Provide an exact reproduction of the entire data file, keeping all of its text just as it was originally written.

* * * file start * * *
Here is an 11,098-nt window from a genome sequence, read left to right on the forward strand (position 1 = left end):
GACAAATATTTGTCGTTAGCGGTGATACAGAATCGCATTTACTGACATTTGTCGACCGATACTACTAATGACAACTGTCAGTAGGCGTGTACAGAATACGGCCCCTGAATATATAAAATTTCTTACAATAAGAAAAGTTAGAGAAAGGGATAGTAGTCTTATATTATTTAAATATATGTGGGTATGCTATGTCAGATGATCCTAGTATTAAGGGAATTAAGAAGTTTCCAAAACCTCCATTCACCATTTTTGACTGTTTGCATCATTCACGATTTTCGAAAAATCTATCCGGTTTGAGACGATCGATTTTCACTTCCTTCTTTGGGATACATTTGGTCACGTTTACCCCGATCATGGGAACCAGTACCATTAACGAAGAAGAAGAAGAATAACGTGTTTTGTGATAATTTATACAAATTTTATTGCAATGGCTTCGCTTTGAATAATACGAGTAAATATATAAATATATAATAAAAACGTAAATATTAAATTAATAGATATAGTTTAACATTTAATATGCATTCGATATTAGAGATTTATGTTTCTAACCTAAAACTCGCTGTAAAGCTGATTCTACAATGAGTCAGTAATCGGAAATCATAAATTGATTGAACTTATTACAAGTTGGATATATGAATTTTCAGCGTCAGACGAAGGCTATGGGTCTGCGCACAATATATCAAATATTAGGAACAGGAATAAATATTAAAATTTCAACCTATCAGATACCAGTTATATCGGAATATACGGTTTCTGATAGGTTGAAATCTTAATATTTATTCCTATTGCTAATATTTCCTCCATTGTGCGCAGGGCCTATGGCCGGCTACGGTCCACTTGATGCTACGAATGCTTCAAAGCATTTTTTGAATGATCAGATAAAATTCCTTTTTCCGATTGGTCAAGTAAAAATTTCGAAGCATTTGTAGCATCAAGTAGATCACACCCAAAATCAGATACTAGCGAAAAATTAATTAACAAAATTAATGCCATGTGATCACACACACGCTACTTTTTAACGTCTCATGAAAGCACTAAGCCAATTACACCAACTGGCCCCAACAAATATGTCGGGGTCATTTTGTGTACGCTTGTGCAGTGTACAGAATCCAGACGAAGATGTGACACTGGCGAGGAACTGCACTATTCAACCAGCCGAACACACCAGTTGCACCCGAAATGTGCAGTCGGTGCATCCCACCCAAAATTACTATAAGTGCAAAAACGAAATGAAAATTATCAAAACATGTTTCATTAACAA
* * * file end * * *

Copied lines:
Here is an 11,098-nt window from a genome sequence, read left to right on the forward strand (position 1 = left end):
GACAAATATTTGTCGTTAGCGGTGATACAGAATCGCATTTACTGACATTTGTCGACCGATACTACTAATGACAACTGTCAGTAGGCGTGTACAGAATACGGCCCCTGAATATATAAAATTTCTTACAATAAGAAAAGTTAGAGAAAGGGATAGTAGTCTTATATTATTTAAATATATGTGGGTATGCTATGTCAGATGATCCTAGTATTAAGGGAATTAAGAAGTTTCCAAAACCTCCATTCACCATTTTTGACTGTTTGCATCATTCACGATTTTCGAAAAATCTATCCGGTTTGAGACGATCGATTTTCACTTCCTTCTTTGGGATACATTTGGTCACGTTTACCCCGATCATGGGAACCAGTACCATTAACGAAGAAGAAGAAGAATAACGTGTTTTGTGATAATTTATACAAATTTTATTGCAATGGCTTCGCTTTGAATAATACGAGTAAATATATAAATATATAATAAAAACGTAAATATTAAATTAATAGATATAGTTTAACATTTAATATGCATTCGATATTAGAGATTTATGTTTCTAACCTAAAACTCGCTGTAAAGCTGATTCTACAATGAGTCAGTAATCGGAAATCATAAATTGATTGAACTTATTACAAGTTGGATATATGAATTTTCAGCGTCAGACGAAGGCTATGGGTCTGCGCACAATATATCAAATATTAGGAACAGGAATAAATATTAAAATTTCAACCTATCAGATACCAGTTATATCGGAATATACGGTTTCTGATAGGTTGAAATCTTAATATTTATTCCTATTGCTAATATTTCCTCCATTGTGCGCAGGGCCTATGGCCGGCTACGGTCCACTTGATGCTACGAATGCTTCAAAGCATTTTTTGAATGATCAGATAAAATTCCTTTTTCCGATTGGTCAAGTAAAAATTTCGAAGCATTTGTAGCATCAAGTAGATCACACCCAAAATCAGATACTAGCGAAAAATTAATTAACAAAATTAATGCCATGTGATCACACACACGCTACTTTTTAACGTCTCATGAAAGCACTAAGCCAATTACACCAACTGGCCCCAACAAATATGTCGGGGTCATTTTGTGTACGCTTGTGCAGTGTACAGAATCCAGACGAAGATGTGACACTGGCGAGGAACTGCACTATTCAACCAGCCGAACACACCAGTTGCACCCGAAATGTGCAGTCGGTGCATCCCACCCAAAATTACTATAAGTGCAAAAACGAAATGAAAATTATCAAAACATGTTTCATTAACAA